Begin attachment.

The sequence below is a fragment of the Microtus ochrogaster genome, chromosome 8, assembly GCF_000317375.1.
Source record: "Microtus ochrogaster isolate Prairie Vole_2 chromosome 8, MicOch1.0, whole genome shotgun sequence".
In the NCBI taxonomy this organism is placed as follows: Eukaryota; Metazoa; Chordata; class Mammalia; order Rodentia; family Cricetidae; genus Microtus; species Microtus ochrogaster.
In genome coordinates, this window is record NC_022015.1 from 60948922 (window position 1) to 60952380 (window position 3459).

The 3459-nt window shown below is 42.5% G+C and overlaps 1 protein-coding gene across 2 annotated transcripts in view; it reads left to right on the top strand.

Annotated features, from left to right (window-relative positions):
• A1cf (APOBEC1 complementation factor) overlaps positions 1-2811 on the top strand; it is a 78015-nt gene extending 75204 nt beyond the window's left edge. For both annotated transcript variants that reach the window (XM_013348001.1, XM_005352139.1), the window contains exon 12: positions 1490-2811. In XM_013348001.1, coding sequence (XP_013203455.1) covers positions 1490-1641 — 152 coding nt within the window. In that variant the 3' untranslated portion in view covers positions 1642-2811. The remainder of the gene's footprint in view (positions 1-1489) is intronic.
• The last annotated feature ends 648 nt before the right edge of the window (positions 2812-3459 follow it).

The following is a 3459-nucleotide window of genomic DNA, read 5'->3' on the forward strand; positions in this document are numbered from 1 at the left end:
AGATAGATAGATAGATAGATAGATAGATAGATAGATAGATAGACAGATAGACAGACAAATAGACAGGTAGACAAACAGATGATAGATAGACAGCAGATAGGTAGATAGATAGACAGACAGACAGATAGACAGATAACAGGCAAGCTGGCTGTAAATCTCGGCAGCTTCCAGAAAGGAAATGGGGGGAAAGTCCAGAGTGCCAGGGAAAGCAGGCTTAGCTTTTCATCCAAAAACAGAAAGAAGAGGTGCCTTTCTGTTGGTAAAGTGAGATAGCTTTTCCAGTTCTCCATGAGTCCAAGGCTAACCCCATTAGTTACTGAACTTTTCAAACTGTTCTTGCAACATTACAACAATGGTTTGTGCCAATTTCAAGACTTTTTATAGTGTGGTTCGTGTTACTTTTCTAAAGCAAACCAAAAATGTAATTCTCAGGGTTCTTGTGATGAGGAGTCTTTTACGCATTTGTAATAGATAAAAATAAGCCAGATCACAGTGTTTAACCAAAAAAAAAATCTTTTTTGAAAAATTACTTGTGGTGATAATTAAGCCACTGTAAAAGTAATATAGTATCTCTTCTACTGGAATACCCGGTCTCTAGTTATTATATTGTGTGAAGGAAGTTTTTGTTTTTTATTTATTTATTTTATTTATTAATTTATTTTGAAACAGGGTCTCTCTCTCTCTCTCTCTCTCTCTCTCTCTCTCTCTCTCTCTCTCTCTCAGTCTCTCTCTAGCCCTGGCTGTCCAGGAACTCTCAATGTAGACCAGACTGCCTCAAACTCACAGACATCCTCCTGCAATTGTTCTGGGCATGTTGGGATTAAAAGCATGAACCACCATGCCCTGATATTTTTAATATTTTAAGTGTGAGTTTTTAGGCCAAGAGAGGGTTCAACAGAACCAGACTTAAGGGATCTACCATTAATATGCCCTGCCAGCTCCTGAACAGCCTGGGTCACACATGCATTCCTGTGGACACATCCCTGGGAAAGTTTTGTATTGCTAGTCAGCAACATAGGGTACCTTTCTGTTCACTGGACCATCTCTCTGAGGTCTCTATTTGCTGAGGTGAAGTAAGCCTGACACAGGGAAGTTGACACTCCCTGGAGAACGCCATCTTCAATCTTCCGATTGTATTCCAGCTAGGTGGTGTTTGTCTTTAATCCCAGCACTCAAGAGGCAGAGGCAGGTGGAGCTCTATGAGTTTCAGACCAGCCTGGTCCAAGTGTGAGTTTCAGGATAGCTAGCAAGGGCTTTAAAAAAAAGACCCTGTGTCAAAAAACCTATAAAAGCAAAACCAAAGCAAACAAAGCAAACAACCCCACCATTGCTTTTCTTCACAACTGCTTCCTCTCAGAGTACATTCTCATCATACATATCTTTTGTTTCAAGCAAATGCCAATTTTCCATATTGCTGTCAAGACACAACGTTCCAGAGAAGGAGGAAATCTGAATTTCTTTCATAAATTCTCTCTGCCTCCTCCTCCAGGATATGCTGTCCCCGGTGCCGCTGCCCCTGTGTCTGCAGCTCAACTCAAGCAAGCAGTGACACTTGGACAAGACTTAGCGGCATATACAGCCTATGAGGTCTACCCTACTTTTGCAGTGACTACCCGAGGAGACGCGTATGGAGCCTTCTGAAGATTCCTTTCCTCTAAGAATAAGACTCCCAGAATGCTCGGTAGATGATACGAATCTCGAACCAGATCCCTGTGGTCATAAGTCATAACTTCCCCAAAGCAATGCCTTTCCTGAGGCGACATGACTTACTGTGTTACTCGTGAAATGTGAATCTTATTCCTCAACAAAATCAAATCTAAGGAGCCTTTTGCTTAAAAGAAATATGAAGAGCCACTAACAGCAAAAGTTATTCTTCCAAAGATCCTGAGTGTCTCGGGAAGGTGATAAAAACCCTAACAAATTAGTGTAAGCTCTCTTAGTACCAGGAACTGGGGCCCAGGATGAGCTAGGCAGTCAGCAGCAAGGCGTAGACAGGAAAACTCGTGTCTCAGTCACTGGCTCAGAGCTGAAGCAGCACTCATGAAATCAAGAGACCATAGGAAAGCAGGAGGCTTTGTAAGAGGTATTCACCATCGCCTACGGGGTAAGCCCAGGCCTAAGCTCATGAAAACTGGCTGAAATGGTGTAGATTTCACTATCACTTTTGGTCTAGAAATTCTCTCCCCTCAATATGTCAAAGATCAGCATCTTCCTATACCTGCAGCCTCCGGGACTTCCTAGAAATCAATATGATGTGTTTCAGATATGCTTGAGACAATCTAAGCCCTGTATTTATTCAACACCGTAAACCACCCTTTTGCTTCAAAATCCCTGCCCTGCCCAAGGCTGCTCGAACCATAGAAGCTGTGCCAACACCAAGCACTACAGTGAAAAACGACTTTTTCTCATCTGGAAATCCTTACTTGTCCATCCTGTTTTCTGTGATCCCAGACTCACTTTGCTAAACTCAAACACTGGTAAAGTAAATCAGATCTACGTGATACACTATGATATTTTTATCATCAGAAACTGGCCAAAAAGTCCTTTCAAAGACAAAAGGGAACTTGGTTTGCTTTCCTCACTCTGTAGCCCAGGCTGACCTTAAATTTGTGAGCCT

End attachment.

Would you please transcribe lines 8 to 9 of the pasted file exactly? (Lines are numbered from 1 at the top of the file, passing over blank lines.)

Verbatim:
• The last annotated feature ends 648 nt before the right edge of the window (positions 2812-3459 follow it).

The following is a 3459-nucleotide window of genomic DNA, read 5'->3' on the forward strand; positions in this document are numbered from 1 at the left end: